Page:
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The Seal Fishery


CAPT. DAVID GRAY, of the steamship Eclipse, has done good service to the cause of humanity in writing, and Mr. Buckland in publishing, the letter on the seal fishery which appears in Land and Water for May 9. The fearful cruelties perpetrated year after year, and the enormous waste of life entailed by the reckless manner in which the seal fishery is prosecuted, are well known, but no steps have hitherto been taken to regulate a trade which, if carried on within proper bounds, would continue to yield great profits, but if still pursued with such utter disregard to consequences must soon end in the extermination of the whole race. As an instance of the wastefulness of the mode of proceeding, Capt. Gray says that five ships attacking a pack of seals, in four days killed about 10,000 old seals; “add 20 percent for seals mortally wounded and lost, gives an aggregate of 12,000 old ones; add 12,000 young which died of starvation, gives 24,000; but this is not all. The men spread on the ice, so that the old ones that were left alive could not get on to suckle their young. The consequence was that the whole of the young brood was destroyed, and had these seals been left alone for eight or ten days, I am quite within the mark when I say that, instead of only taking 300 tons of oil out of them, 1,500 could as easily have been got, and that without touching an old one.” In one day by the men of the five ships upwards of 4,000 old seals were taken, “the young ones in thousands yelling for their mothers, following the skins as the men dragged them to the ships, and sucking the crangs, i.e. skins, in desperation.” The maternal love for its offspring was made use of to save the men trouble, as a seal killed when giving suck was more easily secured, and often seals desperately wounded were seen administering nourishment to their young ones. The plight of the young ones which had lost their mothers was pitiful in the extreme; they were seen huddling together for heat, “and trying to suck one another,” till they at length succumbed. Capt. Gray exclaims, “surely there is influence enough left in Great Britain to prevent a continuation of such barbarity. I overheard some of my men saying to one another, “It is a shame this sort of work;” and so it is. It is a shame that any civilised Government should allow its subjects to perpetrate such cruelty when it could so easily be prevented. The remedy is simply, let the ships be kept from sailing before March 25; ships now sail from Feb. 25 to March 1. This would give a fortnight to make the passage, and find the seals in; by that time the young would be beginning to be worth taking, and a fearful waste of life put a stop to that now annually occurs.” The accounts of the cruelties practiced in sealing are sickening in the extreme, the only thing considered being how to deprive as great a number of their skin and blubber in as short a time as possible. Mr. Brown (Proc. Zool. Soc, 1868) remarks: “Seals are very tenacious of life, and difficult to kill, unless by a bullet through the brain or heart. They are so quickly flensed (the operation of removing the blubber and skin) that after having been deprived of their skin they have been seen to strike out in the water; so that the sympathies of the rough hunters have been so excited that they will pierce the heart several times with their knives before throwing away the carcass.” These movements Mr. Brown attributes to reflex action, but considering the haste of the operation, and the seal's known tenacity of life, it is quite as likely that it was merely a stunned and not a dead animal thus deprived of its skin and blubber. It is terrible to dwell thus upon the horrors of this cruel trade, which make even the hardened participators sicken and relent, but it is necessary that it should be done, in order, if possible, to reach the hearts of Englishmen, and enlist their sympathies. If these beautiful and harmless creatures must be sacrificed for our requirements, it is a duty incumbent upon us to see that their destruction is carried out mercifully, and with the infliction of as little suffering and waste of life as possible.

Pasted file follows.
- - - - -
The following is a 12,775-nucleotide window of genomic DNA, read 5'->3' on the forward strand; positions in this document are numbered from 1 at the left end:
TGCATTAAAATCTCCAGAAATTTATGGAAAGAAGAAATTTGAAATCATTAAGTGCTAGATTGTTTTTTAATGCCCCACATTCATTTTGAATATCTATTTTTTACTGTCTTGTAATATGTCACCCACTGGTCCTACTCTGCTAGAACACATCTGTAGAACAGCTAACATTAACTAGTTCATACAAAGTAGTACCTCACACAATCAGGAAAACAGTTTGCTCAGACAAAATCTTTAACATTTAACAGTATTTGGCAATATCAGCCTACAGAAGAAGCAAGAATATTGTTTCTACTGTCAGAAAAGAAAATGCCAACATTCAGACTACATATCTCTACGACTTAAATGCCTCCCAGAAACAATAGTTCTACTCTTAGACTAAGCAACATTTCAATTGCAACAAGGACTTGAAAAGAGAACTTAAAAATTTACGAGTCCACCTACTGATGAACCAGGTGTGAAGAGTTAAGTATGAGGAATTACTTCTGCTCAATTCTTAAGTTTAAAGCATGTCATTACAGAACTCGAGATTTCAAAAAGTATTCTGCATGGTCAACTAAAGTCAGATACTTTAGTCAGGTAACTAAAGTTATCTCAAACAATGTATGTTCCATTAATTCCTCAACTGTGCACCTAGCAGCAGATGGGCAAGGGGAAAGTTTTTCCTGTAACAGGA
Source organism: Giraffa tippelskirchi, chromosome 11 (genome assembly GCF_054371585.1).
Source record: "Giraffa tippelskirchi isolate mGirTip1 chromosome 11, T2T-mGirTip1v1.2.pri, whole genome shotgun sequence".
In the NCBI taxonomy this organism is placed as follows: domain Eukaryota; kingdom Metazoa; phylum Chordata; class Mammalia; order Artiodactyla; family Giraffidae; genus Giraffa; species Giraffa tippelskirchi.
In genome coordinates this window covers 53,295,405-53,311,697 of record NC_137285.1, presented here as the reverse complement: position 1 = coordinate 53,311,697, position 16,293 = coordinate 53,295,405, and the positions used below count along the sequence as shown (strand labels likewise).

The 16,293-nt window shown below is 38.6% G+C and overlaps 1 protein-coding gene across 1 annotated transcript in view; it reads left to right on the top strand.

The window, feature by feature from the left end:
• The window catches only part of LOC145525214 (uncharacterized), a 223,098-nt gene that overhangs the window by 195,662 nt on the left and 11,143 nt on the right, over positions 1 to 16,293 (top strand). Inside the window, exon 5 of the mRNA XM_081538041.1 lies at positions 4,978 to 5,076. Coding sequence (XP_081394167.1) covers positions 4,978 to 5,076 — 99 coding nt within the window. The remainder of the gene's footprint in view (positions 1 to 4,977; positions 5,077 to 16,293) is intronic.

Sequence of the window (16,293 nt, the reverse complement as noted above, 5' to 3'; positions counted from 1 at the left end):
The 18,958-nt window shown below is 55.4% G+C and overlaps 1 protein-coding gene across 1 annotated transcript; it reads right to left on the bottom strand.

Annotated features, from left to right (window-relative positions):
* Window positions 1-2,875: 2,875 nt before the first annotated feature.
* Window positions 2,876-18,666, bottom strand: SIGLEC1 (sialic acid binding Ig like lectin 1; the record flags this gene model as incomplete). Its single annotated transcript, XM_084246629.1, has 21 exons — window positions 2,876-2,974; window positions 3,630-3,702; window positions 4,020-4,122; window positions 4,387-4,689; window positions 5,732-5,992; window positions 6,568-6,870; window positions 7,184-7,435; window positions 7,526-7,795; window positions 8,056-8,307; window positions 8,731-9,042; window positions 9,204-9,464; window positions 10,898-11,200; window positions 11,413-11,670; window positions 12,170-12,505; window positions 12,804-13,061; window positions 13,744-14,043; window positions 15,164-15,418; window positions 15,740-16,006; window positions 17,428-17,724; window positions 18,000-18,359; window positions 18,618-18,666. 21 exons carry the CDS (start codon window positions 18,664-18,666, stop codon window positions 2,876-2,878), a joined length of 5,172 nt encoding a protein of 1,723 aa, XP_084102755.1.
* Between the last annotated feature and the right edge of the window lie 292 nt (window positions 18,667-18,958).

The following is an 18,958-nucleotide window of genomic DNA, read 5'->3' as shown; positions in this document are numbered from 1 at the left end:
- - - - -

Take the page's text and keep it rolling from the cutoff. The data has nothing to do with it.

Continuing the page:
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SOUTHWELL, T. The Seal Fishery. Nature 10, 85–86 (1874).

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